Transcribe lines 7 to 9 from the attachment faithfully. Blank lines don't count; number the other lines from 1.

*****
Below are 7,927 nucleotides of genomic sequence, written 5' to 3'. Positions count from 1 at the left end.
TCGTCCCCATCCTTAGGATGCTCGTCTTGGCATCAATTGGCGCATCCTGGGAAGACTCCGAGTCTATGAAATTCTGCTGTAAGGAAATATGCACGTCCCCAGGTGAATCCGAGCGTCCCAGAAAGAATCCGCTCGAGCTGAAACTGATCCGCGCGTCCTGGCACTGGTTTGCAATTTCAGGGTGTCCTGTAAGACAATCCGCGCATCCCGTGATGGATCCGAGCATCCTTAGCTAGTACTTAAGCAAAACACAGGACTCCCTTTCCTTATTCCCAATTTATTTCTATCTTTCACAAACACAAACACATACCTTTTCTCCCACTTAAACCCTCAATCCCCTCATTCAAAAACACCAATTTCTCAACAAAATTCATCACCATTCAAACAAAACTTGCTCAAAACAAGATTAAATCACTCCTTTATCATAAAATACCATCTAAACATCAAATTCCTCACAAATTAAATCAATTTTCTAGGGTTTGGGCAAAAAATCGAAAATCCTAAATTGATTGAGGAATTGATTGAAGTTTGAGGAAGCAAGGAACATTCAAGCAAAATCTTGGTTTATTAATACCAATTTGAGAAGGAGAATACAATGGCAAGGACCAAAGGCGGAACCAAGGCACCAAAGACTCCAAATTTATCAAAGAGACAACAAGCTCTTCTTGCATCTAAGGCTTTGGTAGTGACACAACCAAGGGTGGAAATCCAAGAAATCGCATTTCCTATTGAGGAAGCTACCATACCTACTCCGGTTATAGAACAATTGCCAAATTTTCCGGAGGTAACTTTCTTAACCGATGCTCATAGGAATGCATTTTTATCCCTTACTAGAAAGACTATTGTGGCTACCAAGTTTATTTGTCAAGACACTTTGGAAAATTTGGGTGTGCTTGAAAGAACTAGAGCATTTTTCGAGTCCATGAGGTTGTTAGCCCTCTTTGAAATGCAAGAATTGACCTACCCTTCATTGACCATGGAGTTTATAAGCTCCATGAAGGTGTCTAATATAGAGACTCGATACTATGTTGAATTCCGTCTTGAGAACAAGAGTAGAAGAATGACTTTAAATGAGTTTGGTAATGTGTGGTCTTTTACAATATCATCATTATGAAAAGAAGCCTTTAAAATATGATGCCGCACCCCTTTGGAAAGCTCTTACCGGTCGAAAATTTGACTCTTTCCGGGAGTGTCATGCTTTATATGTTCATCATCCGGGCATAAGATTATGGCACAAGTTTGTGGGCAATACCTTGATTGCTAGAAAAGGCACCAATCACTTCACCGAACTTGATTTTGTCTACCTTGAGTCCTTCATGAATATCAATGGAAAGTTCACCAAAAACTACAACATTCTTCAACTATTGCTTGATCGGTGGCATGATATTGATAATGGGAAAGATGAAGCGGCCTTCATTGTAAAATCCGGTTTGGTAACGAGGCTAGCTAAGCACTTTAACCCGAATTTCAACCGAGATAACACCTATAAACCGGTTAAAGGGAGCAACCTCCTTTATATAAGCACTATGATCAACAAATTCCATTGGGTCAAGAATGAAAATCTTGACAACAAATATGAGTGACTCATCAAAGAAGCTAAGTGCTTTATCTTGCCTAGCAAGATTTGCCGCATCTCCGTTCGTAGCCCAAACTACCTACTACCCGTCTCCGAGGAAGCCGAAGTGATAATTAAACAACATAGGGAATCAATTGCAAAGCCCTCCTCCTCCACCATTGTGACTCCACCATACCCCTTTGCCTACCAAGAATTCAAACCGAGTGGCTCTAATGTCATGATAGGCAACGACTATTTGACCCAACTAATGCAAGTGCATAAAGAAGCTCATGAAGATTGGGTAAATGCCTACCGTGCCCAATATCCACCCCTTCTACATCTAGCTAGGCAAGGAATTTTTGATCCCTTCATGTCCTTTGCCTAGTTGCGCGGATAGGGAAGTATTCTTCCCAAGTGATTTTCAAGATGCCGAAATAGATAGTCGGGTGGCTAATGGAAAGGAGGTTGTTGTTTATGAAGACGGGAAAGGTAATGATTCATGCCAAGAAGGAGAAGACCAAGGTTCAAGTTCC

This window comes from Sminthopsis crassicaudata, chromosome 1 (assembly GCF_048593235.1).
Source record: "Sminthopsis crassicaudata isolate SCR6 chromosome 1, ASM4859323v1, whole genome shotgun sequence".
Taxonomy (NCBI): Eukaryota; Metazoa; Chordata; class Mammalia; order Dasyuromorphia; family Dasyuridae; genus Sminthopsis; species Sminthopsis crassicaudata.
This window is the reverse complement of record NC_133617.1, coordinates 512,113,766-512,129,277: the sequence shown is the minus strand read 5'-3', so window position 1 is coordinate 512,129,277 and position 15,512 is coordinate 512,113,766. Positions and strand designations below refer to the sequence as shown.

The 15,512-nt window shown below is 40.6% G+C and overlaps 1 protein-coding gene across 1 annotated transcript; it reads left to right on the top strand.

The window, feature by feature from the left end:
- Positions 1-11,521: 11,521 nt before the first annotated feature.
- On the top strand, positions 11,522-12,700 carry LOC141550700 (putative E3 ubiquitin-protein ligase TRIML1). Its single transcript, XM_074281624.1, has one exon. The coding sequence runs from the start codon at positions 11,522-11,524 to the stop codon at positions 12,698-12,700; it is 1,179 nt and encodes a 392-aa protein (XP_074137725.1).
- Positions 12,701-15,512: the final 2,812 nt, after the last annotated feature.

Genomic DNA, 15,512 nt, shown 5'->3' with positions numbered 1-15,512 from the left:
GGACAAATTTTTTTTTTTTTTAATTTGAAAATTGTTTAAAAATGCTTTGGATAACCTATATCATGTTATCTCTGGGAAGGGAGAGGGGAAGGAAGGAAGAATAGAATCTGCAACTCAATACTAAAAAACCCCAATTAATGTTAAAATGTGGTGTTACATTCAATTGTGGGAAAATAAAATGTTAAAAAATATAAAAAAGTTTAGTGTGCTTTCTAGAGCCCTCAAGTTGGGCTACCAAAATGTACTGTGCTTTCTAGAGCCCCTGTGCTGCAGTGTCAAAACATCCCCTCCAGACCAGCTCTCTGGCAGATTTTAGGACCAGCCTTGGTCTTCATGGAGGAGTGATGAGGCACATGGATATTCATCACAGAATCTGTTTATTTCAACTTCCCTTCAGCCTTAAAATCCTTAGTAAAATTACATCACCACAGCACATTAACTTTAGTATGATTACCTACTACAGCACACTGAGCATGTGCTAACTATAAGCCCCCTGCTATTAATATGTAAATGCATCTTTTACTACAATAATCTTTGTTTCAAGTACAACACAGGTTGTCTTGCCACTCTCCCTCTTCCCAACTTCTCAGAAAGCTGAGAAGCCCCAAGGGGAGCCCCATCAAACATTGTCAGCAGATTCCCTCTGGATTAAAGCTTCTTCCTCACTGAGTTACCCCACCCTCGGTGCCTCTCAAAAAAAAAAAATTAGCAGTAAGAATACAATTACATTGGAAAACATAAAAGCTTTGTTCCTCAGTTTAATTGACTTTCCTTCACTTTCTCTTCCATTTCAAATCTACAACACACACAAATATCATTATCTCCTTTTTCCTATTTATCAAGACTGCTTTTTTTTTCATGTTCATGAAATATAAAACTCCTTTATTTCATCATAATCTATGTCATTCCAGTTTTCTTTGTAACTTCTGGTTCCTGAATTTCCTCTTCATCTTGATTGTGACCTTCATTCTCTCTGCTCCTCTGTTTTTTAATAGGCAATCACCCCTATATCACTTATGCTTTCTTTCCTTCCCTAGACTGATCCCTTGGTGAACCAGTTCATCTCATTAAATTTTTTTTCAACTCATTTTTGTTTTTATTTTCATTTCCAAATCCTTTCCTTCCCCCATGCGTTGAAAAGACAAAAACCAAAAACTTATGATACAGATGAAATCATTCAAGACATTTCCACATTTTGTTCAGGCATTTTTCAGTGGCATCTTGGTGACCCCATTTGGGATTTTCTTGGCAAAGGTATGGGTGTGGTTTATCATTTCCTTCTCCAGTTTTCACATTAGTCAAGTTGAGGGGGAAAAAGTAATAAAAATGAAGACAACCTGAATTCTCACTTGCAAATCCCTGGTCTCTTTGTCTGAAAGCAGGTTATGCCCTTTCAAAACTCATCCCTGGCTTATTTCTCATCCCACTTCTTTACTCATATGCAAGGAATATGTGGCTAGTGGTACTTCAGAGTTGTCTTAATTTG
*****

The 15,512-nt window shown below is 40.6% G+C and overlaps 1 protein-coding gene across 1 annotated transcript; it reads left to right on the top strand.

The window, feature by feature from the left end:
- Positions 1-11,521: 11,521 nt before the first annotated feature.